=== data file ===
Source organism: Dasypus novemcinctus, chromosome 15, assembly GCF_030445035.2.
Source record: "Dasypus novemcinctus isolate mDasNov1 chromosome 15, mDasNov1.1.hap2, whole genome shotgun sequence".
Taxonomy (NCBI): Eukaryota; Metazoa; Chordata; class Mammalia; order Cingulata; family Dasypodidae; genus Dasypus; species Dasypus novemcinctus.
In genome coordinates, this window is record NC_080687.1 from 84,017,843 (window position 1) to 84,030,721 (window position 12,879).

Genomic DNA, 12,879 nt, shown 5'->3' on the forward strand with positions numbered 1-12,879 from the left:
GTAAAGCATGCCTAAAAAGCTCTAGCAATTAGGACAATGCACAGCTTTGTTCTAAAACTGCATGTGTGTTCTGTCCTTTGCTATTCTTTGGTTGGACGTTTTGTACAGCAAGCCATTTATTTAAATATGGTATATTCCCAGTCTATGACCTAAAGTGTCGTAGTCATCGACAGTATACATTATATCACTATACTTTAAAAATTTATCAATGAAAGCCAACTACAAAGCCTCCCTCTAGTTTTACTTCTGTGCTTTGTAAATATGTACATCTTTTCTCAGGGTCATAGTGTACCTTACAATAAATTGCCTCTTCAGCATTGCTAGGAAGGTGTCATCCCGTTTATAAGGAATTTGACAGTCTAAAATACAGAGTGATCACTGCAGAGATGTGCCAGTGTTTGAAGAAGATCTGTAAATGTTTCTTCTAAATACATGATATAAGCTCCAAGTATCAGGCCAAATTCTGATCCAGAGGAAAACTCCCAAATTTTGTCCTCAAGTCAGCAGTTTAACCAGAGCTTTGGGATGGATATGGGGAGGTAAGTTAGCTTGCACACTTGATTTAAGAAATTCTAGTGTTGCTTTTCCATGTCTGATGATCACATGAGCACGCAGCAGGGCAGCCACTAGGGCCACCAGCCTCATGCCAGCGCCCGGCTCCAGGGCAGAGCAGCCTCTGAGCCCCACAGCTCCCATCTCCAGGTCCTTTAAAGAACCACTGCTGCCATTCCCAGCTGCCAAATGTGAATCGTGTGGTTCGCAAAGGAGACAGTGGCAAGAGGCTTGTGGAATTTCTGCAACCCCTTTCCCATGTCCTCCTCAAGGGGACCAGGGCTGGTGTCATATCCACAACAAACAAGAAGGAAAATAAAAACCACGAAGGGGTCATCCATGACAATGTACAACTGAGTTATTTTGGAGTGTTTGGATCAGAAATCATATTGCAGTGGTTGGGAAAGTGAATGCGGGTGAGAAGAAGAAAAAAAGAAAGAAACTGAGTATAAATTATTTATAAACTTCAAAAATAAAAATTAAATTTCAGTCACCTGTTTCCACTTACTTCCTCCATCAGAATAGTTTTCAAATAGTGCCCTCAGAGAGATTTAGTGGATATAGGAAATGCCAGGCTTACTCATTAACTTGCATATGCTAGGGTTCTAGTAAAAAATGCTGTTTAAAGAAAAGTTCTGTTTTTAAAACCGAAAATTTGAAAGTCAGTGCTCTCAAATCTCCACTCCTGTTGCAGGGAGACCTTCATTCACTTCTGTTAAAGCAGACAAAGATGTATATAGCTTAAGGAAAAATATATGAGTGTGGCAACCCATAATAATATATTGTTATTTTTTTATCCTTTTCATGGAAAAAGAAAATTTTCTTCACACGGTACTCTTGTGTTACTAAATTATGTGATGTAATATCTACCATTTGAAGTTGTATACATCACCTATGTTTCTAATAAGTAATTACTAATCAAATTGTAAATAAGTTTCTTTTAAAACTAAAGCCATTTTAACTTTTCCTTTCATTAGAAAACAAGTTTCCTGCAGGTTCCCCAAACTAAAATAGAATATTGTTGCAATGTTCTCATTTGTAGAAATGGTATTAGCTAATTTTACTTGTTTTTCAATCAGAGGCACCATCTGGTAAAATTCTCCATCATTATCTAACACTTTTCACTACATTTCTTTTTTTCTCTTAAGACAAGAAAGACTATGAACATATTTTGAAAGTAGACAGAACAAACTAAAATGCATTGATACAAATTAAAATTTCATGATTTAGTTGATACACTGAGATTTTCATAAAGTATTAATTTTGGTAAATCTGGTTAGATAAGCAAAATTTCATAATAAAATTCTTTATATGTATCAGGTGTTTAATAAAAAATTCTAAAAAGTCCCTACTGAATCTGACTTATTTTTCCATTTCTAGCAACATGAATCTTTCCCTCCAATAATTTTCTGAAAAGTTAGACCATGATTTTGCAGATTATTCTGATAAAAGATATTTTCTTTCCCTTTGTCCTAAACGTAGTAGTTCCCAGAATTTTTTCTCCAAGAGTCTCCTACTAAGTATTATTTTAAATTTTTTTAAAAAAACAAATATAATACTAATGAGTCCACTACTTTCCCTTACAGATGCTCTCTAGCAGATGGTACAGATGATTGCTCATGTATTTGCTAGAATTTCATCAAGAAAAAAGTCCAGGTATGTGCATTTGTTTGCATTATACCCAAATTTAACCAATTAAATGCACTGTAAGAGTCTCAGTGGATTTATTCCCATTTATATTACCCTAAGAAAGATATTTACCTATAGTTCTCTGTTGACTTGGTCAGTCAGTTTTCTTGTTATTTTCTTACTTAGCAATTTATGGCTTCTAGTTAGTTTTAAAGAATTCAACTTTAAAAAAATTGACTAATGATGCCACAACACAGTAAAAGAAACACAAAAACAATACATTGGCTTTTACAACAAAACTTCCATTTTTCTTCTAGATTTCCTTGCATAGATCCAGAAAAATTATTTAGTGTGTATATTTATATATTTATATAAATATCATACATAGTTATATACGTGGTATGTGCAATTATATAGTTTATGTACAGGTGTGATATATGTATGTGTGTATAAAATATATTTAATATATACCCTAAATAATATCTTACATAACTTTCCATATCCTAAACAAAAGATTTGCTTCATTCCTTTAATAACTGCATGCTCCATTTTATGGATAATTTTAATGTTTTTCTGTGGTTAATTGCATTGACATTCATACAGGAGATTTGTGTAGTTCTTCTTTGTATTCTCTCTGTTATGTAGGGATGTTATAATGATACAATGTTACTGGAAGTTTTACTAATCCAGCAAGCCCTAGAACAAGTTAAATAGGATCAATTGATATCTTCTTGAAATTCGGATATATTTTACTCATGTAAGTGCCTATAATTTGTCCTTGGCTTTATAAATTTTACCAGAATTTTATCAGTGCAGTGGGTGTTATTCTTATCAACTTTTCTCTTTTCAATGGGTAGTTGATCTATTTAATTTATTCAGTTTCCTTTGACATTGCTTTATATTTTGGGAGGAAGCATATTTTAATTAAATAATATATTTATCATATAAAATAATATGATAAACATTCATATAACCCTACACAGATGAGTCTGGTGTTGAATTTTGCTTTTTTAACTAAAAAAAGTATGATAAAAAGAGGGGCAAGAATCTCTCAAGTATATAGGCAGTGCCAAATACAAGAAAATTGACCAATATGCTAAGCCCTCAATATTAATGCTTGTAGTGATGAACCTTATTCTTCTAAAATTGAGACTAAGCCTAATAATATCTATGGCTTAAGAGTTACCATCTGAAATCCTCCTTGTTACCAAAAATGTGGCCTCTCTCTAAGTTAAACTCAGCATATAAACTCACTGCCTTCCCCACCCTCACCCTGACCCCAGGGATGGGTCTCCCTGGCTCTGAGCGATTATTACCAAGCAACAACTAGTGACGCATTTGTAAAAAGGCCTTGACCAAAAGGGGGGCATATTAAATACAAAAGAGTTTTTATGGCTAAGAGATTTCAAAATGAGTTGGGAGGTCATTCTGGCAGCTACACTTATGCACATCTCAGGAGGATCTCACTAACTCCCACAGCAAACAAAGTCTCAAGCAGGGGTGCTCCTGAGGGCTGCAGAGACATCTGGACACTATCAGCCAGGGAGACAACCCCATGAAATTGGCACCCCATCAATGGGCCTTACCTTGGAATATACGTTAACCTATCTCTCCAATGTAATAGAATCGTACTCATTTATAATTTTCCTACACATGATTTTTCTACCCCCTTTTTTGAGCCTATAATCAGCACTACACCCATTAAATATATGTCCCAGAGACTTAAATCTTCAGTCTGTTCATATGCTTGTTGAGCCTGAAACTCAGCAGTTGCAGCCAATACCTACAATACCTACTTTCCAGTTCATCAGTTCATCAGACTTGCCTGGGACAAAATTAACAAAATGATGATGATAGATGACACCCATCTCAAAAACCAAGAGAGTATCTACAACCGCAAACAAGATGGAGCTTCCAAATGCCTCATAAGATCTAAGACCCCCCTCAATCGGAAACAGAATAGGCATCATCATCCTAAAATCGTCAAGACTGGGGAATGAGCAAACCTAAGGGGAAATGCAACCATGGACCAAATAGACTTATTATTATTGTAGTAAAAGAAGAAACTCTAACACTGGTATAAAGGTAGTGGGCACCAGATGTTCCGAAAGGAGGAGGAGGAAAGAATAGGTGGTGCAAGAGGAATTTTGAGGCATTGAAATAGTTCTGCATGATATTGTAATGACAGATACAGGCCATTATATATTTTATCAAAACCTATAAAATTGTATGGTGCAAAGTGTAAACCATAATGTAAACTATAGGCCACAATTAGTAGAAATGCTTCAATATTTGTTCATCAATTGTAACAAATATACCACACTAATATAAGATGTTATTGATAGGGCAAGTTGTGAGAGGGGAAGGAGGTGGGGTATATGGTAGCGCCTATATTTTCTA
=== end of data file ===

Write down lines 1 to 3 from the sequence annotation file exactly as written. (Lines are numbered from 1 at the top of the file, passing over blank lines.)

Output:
Source organism: Dasypus novemcinctus, chromosome 15, assembly GCF_030445035.2.
Source record: "Dasypus novemcinctus isolate mDasNov1 chromosome 15, mDasNov1.1.hap2, whole genome shotgun sequence".
Taxonomy (NCBI): Eukaryota; Metazoa; Chordata; class Mammalia; order Cingulata; family Dasypodidae; genus Dasypus; species Dasypus novemcinctus.